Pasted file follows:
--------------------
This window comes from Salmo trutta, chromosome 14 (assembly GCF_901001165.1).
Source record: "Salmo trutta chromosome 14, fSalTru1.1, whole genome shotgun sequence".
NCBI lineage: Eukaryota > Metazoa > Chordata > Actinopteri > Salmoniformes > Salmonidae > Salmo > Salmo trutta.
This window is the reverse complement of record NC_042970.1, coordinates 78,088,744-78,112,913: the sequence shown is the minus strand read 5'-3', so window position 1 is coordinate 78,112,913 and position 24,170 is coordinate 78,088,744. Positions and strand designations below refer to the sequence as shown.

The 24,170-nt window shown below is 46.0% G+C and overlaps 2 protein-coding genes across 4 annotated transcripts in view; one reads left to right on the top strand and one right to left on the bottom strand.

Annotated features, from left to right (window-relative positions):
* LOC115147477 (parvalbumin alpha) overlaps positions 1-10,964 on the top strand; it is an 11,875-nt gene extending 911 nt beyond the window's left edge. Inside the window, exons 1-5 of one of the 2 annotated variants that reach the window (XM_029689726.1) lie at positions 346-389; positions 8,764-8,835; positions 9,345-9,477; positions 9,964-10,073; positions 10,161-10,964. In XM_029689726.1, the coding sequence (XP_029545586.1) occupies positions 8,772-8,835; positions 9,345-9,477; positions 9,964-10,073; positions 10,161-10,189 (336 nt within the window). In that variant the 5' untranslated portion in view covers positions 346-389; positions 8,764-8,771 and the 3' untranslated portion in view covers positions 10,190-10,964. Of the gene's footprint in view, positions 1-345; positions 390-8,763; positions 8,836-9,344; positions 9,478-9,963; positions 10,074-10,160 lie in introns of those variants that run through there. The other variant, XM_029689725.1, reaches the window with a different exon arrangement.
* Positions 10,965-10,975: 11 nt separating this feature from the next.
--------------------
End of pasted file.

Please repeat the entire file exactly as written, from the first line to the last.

This window comes from Salmo trutta, chromosome 14 (assembly GCF_901001165.1).
Source record: "Salmo trutta chromosome 14, fSalTru1.1, whole genome shotgun sequence".
NCBI lineage: Eukaryota > Metazoa > Chordata > Actinopteri > Salmoniformes > Salmonidae > Salmo > Salmo trutta.
This window is the reverse complement of record NC_042970.1, coordinates 78,088,744-78,112,913: the sequence shown is the minus strand read 5'-3', so window position 1 is coordinate 78,112,913 and position 24,170 is coordinate 78,088,744. Positions and strand designations below refer to the sequence as shown.

The 24,170-nt window shown below is 46.0% G+C and overlaps 2 protein-coding genes across 4 annotated transcripts in view; one reads left to right on the top strand and one right to left on the bottom strand.

Annotated features, from left to right (window-relative positions):
* LOC115147477 (parvalbumin alpha) overlaps positions 1-10,964 on the top strand; it is an 11,875-nt gene extending 911 nt beyond the window's left edge. Inside the window, exons 1-5 of one of the 2 annotated variants that reach the window (XM_029689726.1) lie at positions 346-389; positions 8,764-8,835; positions 9,345-9,477; positions 9,964-10,073; positions 10,161-10,964. In XM_029689726.1, the coding sequence (XP_029545586.1) occupies positions 8,772-8,835; positions 9,345-9,477; positions 9,964-10,073; positions 10,161-10,189 (336 nt within the window). In that variant the 5' untranslated portion in view covers positions 346-389; positions 8,764-8,771 and the 3' untranslated portion in view covers positions 10,190-10,964. Of the gene's footprint in view, positions 1-345; positions 390-8,763; positions 8,836-9,344; positions 9,478-9,963; positions 10,074-10,160 lie in introns of those variants that run through there. The other variant, XM_029689725.1, reaches the window with a different exon arrangement.
* Positions 10,965-10,975: 11 nt separating this feature from the next.